NBC Air filiters are essential for any underground shelters, this will protect you against most any poison in the air. A minimum of 4 feet of dirt over head will protect you against any radioactive fall out and severe heat from fires etc, but this kind of depth has issues associated with it as you construct your shelter.

cheeers,
Liberty...
 

·
Registered
Joined
·
2,028 Posts
Im a developer and builder here in WA state....Going underground can be very tricky, and if not built correctly it can kill you. Air circulation (or the lack there of) can ruin your day. Concrete block can be unstable, and thick reinforced concrete is better, but can get expensive if done correctly.
The safest (and cheapest) underground facility is what I call a can. You can take an 8 foot to 10 foot wide culvert, cap the ends and burry it. Most are 30 feet long and some are 50 foot long for folks with families.
If burried correctly (6 to 8) feet under, it can withstand a nuclear blast so long as you are at least a few miles from the blast zone.
Im installing mine in a few months and will post some fotos as I go through the process. The can in the ground has so many benefits, I can't list all of them here. Many of them (because of their depth) don't require heat because of thermal heating from the earth. These cans would be easy to survive long cold winters without power. Even those winters caused by several nuclear blasts in the USA or even nuclear winters caused by the eruption of a SUPER volcano
Another major concerne with underground shelters is surviving ground slaps from earthquakes, nukes or impacts from celestial space bodies. Many shelters (concrete included) can't withstand these types of events. A severe ground slap will shatter most shelters killing the occupants.
NBC Air filiters are essential for any underground shelters, this will protect you against most any poison in the air. A minimum of 4 feet of dirt over head will protect you against any radioactive fall out and severe heat from fires etc, but this kind of depth has issues associated with it as you construct your shelter.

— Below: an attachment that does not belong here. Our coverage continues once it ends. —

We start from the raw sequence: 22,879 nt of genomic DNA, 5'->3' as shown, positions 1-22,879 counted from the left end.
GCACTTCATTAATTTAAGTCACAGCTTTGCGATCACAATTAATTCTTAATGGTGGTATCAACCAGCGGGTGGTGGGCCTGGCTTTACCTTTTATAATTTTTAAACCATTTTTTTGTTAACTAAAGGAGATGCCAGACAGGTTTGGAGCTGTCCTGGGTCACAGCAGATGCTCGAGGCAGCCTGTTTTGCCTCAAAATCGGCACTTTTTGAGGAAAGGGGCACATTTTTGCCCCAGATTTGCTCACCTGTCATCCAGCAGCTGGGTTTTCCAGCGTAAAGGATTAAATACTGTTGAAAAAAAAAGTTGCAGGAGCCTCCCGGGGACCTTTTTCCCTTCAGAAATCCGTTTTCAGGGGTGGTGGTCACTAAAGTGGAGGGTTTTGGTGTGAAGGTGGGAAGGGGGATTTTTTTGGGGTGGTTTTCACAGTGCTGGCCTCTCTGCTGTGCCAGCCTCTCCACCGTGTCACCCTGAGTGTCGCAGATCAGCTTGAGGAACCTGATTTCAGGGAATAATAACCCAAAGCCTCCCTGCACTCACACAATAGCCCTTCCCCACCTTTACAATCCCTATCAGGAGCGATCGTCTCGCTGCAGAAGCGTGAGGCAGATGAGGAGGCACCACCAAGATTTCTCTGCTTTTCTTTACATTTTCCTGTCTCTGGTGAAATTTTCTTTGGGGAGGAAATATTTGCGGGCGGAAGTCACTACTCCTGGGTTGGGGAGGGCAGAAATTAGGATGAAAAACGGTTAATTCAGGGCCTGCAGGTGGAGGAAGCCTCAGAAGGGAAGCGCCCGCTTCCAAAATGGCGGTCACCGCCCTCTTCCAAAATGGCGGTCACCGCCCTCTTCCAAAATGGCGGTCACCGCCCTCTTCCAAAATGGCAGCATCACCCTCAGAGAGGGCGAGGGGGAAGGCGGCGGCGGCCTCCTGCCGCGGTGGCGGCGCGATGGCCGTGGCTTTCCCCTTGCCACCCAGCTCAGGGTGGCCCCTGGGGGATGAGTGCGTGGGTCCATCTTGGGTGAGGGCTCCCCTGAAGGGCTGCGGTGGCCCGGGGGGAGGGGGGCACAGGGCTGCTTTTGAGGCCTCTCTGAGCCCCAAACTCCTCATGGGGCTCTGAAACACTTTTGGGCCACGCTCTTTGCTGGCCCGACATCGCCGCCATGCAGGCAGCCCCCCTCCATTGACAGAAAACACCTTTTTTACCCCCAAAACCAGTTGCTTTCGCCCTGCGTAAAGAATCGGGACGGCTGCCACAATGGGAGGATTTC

cheeers,
Liberty...
http://asurvivalplan.com/utah-shelter-systems/
 

·
All over Europe
Joined
·
3,360 Posts
Be VERY careful about where you buy the cinderblocks. There are apparently companies out there making them out of landfill waste and they are jam packed full of toxic chemicals.
 

·
"HIGH SPEED LOW DRAG"
Joined
·
98 Posts
this is exactly what i plan on doing.

I've been reading a lot for a few years, and this method seems to be the easiest and most cost effective.... I agree with you 100% :thumb::D:





Im a developer and builder here in WA state....Going underground can be very tricky, and if not built correctly it can kill you. Air circulation (or the lack there of) can ruin your day. Concrete block can be unstable, and thick reinforced concrete is better, but can get expensive if done correctly.
The safest (and cheapest) underground facility is what I call a can. You can take an 8 foot to 10 foot wide culvert, cap the ends and burry it. Most are 30 feet long and some are 50 foot long for folks with families.
If burried correctly (6 to 8) feet under, it can withstand a nuclear blast so long as you are at least a few miles from the blast zone.
Im installing mine in a few months and will post some fotos as I go through the process. The can in the ground has so many benefits, I can't list all of them here. Many of them (because of their depth) don't require heat because of thermal heating from the earth. These cans would be easy to survive long cold winters without power. Even those winters caused by several nuclear blasts in the USA or even nuclear winters caused by the eruption of a SUPER volcano
Another major concerne with underground shelters is surviving ground slaps from earthquakes, nukes or impacts from celestial space bodies. Many shelters (concrete included) can't withstand these types of events. A severe ground slap will shatter most shelters killing the occupants.
NBC Air filiters are essential for any underground shelters, this will protect you against most any poison in the air. A minimum of 4 feet of dirt over head will protect you against any radioactive fall out and severe heat from fires etc, but this kind of depth has issues associated with it as you construct your shelter.

cheeers,
Liberty...
 

·
Registered
Joined
·
10 Posts
Discussion Starter #20
Thanks for all of the responses. For me, a dual story bunker is not going to be possible financially, it would cost me too much money. I would be much better off with a single story basement.
 
1 - 20 of 94 Posts
Top